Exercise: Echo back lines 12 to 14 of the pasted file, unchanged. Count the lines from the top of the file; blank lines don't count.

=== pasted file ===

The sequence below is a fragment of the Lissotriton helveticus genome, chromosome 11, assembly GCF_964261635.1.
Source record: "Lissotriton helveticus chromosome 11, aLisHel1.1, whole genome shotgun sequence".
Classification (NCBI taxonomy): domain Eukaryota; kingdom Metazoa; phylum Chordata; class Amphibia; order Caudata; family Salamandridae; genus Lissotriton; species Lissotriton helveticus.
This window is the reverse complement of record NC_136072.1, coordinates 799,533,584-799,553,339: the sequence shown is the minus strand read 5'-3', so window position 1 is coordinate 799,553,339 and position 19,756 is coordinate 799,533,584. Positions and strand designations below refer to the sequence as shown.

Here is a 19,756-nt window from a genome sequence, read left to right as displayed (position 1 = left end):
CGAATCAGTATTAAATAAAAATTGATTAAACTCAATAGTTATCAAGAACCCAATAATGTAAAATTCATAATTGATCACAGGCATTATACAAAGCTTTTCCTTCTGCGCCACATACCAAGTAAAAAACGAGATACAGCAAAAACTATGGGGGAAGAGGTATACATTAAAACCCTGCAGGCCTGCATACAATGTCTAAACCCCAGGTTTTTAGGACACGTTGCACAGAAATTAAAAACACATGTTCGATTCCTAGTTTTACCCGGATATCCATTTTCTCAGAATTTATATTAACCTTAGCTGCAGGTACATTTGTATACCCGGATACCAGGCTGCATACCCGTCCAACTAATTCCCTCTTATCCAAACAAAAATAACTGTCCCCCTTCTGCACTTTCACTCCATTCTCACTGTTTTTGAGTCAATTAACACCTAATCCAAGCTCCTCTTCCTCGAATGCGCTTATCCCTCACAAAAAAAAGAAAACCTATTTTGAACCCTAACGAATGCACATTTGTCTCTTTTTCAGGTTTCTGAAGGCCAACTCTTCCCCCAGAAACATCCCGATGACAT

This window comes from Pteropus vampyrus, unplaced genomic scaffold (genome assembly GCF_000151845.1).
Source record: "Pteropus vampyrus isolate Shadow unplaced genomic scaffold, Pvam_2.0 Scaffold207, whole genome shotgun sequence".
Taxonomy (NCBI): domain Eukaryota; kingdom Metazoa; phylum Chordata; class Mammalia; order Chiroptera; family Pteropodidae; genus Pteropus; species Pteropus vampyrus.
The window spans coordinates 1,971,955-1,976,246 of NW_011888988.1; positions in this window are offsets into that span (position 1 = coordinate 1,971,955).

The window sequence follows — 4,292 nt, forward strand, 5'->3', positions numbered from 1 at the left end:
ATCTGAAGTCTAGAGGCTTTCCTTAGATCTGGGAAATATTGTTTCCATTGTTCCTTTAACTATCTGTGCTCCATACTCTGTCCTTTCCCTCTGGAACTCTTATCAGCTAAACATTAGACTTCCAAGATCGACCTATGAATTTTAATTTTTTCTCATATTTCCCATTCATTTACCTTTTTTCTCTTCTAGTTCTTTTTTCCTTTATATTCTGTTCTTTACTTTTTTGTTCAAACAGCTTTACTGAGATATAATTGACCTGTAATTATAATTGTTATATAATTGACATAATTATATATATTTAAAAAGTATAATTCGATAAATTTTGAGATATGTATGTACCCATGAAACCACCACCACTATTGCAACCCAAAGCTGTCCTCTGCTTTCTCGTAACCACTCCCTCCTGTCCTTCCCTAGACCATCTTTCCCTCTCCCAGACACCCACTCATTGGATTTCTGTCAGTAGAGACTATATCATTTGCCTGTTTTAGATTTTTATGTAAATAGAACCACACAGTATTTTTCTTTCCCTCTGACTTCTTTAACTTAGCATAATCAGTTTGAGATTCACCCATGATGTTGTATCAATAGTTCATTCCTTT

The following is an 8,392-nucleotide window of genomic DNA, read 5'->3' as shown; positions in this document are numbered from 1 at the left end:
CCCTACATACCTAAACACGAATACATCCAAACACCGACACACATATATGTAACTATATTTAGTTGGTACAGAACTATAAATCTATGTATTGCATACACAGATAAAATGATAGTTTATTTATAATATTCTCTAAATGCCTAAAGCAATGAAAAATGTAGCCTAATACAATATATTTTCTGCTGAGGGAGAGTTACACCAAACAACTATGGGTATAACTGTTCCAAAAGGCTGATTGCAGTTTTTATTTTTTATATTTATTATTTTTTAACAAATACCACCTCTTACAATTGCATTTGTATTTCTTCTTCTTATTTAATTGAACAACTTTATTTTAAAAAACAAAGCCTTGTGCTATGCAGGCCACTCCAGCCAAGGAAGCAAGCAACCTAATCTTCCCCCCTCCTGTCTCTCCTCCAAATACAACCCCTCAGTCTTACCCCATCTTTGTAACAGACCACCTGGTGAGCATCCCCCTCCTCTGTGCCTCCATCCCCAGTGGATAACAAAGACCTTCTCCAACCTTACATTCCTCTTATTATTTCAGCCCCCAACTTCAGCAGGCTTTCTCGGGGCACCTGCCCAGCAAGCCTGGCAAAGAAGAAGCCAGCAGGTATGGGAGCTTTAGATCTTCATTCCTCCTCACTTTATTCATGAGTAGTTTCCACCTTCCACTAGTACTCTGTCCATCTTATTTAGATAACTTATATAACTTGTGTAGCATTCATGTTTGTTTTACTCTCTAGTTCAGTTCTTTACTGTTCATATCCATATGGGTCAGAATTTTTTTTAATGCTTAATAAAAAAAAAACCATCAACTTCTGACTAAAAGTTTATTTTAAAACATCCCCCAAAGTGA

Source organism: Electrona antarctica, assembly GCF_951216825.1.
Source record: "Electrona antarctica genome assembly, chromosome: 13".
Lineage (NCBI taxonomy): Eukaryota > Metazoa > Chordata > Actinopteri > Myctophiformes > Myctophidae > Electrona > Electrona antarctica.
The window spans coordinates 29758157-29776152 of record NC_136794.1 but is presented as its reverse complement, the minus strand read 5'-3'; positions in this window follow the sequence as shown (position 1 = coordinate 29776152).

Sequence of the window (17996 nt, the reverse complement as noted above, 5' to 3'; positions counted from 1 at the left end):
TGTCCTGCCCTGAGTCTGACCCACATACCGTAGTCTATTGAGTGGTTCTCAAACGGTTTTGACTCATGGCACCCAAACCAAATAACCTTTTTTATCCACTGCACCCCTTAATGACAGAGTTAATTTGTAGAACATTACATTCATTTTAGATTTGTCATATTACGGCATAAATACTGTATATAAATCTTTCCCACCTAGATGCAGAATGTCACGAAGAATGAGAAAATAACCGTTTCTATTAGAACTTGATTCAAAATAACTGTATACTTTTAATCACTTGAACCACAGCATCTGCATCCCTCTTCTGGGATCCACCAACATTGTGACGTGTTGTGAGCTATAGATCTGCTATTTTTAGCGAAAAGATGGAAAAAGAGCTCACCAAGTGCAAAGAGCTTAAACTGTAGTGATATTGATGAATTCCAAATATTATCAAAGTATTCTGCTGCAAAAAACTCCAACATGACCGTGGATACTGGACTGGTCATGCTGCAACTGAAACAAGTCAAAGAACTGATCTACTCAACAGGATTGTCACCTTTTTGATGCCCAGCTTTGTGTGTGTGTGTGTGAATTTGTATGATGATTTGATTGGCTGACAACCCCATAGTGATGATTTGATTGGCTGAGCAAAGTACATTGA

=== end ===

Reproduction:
ATCTGAAGTCTAGAGGCTTTCCTTAGATCTGGGAAATATTGTTTCCATTGTTCCTTTAACTATCTGTGCTCCATACTCTGTCCTTTCCCTCTGGAACTCTTATCAGCTAAACATTAGACTTCCAAGATCGACCTATGAATTTTAATTTTTTCTCATATTTCCCATTCATTTACCTTTTTTCTCTTCTAGTTCTTTTTTCCTTTATATTCTGTTCTTTACTTTTTTGTTCAAACAGCTTTACTGAGATATAATTGACCTGTAATTATAATTGTTATATAATTGACATAATTATATATATTTAAAAAGTATAATTCGATAAATTTTGAGATATGTATGTACCCATGAAACCACCACCACTATTGCAACCCAAAGCTGTCCTCTGCTTTCTCGTAACCACTCCCTCCTGTCCTTCCCTAGACCATCTTTCCCTCTCCCAGACACCCACTCATTGGATTTCTGTCAGTAGAGACTATATCATTTGCCTGTTTTAGATTTTTATGTAAATAGAACCACACAGTATTTTTCTTTCCCTCTGACTTCTTTAACTTAGCATAATCAGTTTGAGATTCACCCATGATGTTGTATCAATAGTTCATTCCTTT

The following is an 8,392-nucleotide window of genomic DNA, read 5'->3' as shown; positions in this document are numbered from 1 at the left end:
CCCTACATACCTAAACACGAATACATCCAAACACCGACACACATATATGTAACTATATTTAGTTGGTACAGAACTATAAATCTATGTATTGCATACACAGATAAAATGATAGTTTATTTATAATATTCTCTAAATGCCTAAAGCAATGAAAAATGTAGCCTAATACAATATATTTTCTGCTGAGGGAGAGTTACACCAAACAACTATGGGTATAACTGTTCCAAAAGGCTGATTGCAGTTTTTATTTTTTATATTTATTATTTTTTAACAAATACCACCTCTTACAATTGCATTTGTATTTCTTCTTCTTATTTAATTGAACAACTTTATTTTAAAAAACAAAGCCTTGTGCTATGCAGGCCACTCCAGCCAAGGAAGCAAGCAACCTAATCTTCCCCCCTCCTGTCTCTCCTCCAAATACAACCCCTCAGTCTTACCCCATCTTTGTAACAGACCACCTGGTGAGCATCCCCCTCCTCTGTGCCTCCATCCCCAGTGGATAACAAAGACCTTCTCCAACCTTACATTCCTCTTATTATTTCAGCCCCCAACTTCAGCAGGCTTTCTCGGGGCACCTGCCCAGCAAGCCTGGCAAAGAAGAAGCCAGCAGGTATGGGAGCTTTAGATCTTCATTCCTCCTCACTTTATTCATGAGTAGTTTCCACCTTCCACTAGTACTCTGTCCATCTTATTTAGATAACTTATATAACTTGTGTAGCATTCATGTTTGTTTTACTCTCTAGTTCAGTTCTTTACTGTTCATATCCATATGGGTCAGAATTTTTTTTAATGCTTAATAAAAAAAAAACCATCAACTTCTGACTAAAAGTTTATTTTAAAACATCCCCCAAAGTGA